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Recently, I found myself searching for the meaning of the Harvard education. What had my parents paid their hard earned $120,000 for besides the privilege of displaying the Harvard license frame (my father had eschewed the bumper sticker) on their cars?
I looked for answers among the novels and poems I have read and discussed over the past few years; works filled with angst-ridden protagonists of privileged education, disillusioned but well-meaning idealists in search of greater Truth and Beauty. Were we like Quentin Compson, confused, disenchanted rowers ultimately propelled by our own heightened consciousness to a dire end (near the Weekes footbridge no less)? Or J. Alfred Prufrock (coming and going, speaking of the Michelangelo we had learned so assiduously in our Literature and Arts B class), worried about physical appearance, afraid to eat a peach? Or were we more like Amory Blaine, our reliance on the Office of Career Services indicative of "a new generation dedicated more than the last to the fear of poverty and the worship of success; grown up to find all Gods dead, all wars, fought, all faiths in man shaken..."?
People have many things to say about what they believe Harvard lacks, whether it is The Crimson's diatribe against Harvard's lack of happiness, the Independent's sex survey about lack of social life, discussion in the makeshift community of the shuttle bus about fragmentation, questions about advising raised by student suicides or the disenchanted scholar who once sat next to me and wrote, "section is like a bad first date" in his notebook in lieu of notes. Things can seem dire and dismal amidst the ugly gray of slush and snow or the guilt produced by unopened books during Christmas vacation, and sometimes we forget why we came here in the first place.
But much of the Harvard experience can also be encapsulated by the word best. Think back to Orientation Week, when we were brimming with excitement at being at the "best" school, among some of the best minds, professors and research facilities, at having the best opportunities in life, of making best friends....
Perhaps it is our expectation of the best that makes us despair when anything else occurs. Perhaps the most valuable lesson Harvard imparts to its students is that life contains hills, valleys and a lot of ground in between and that our experience here is ultimately what we make of it. We can do 10 extracurricular activities or none, go out all weekend or stay in, write a thesis or not. It is this ability to decide for ourselves, the frightening control over our destiny and its consequences, that frames both the beauty of a Harvard education and its frustration. We are forever indebted to this institution for fine-tuning our ability to analyze critically and to examine, and yet, it is difficult not to succumb to occasional bouts of heightened consciousness and self-doubt as we analyze and over-analyze our every action. As a smart man named Charles Dickens once wrote, "It was the best of times, it was the worst of times."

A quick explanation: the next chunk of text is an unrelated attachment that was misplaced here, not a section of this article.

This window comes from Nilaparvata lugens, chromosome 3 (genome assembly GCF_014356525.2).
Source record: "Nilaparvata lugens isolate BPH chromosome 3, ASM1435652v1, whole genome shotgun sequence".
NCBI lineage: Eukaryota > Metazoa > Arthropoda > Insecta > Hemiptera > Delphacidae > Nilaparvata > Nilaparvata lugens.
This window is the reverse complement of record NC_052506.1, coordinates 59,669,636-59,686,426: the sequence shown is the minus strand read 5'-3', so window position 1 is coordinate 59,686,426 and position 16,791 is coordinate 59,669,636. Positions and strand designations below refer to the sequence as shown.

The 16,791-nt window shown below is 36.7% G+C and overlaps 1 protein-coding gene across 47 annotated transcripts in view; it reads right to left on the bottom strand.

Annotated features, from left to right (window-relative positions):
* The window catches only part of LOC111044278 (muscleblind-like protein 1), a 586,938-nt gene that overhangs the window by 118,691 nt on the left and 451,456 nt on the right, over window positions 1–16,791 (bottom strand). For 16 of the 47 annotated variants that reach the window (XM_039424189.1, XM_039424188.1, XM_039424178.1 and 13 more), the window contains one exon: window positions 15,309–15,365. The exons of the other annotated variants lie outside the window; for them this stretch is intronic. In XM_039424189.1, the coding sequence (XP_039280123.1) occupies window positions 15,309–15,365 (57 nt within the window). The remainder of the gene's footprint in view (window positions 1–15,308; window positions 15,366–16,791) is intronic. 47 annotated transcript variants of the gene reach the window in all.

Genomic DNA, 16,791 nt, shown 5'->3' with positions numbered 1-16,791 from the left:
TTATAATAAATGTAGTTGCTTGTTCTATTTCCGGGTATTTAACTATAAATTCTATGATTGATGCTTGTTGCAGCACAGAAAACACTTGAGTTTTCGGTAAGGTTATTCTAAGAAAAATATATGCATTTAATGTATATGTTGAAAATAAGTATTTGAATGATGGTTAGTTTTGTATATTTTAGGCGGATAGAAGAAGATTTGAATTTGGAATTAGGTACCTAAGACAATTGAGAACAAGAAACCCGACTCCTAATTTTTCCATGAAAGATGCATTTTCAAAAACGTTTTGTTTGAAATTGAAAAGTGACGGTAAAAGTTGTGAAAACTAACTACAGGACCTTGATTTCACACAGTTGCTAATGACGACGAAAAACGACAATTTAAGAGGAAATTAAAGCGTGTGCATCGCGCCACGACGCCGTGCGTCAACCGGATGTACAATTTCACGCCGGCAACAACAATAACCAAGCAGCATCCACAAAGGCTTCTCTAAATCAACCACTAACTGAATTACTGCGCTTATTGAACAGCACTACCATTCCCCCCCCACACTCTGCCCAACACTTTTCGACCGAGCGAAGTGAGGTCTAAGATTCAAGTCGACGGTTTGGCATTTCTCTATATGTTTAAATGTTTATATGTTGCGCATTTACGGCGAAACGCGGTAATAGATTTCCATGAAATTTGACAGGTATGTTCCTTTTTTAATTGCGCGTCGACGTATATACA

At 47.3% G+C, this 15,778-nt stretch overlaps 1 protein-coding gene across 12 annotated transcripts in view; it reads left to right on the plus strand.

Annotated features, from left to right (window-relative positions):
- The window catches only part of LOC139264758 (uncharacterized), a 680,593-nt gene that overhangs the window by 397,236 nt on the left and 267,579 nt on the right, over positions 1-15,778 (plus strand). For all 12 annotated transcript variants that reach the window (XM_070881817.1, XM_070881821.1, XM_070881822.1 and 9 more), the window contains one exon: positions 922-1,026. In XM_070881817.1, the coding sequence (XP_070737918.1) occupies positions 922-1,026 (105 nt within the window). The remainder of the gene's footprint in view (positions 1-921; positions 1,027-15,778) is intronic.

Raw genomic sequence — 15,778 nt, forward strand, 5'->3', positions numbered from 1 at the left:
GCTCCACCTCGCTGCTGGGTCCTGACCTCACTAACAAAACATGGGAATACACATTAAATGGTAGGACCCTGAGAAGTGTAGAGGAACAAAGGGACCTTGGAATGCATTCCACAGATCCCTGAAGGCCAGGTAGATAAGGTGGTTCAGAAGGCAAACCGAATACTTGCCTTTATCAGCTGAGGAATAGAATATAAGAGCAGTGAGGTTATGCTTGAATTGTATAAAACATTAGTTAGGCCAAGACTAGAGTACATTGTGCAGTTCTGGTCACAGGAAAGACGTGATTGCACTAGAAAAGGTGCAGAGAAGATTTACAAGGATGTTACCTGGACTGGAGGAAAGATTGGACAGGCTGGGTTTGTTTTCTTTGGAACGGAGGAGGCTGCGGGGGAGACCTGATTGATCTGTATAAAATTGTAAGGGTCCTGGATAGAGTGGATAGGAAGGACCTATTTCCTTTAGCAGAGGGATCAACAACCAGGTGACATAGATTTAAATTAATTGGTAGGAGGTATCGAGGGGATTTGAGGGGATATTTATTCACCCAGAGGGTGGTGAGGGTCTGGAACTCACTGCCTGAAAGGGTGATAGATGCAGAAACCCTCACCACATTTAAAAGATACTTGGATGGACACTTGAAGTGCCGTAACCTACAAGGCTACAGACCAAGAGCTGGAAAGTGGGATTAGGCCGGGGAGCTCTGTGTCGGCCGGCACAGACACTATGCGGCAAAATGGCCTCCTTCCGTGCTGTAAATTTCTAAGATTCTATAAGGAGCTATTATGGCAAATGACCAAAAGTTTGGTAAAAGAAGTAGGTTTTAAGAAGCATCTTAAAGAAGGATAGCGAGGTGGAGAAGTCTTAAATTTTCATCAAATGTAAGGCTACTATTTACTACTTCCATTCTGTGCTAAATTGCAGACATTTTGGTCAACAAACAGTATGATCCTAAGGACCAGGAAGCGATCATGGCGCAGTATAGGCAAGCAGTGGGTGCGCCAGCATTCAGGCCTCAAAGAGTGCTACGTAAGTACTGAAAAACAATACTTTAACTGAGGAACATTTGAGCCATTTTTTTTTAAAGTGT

A woman who knows a thing or two about trying times sat next to me on the train the other day. Gladys, who now resides in Milton, Mass., survived the Blitz in England during WWII. "Those were some trying times," she recalled. "When you said goodbye to your family and friends in the morning, you never knew if would see them again."
Senior Week is our last barrier between college and the Real World, and it is probably the last time we will see the peers, professors and tutors who played such a critical role in our formative adult years all in one place. Whatever one might think of Harvard, our experiences here have shaped, or will indelibly shape, the course of our lives in the decades to come. Moonlight Cruise. Strawberry Tea. The Last Chance Dance. Their names evoke regret, nostalgia or visions of things past or never been. It is our last chance to remind our roommates how much they mean to us or reconnect with those we haven't seen since Expository Writing. Senior Week marks the end of one thing and the beginning of something else. Cue up the music, and let's party like it's 1999.
Abby Y. Fung '99, a history and literature concentrator in Mather House and executive editor of The Crimson in 1998, has always wanted a column of her own. She likes macaroni and cheese, F. Scott Fitzgerald short stories and the columns of Geoffrey C. Upton '99. She can be reached next year at firstname.lastname@example.org or email@example.com.
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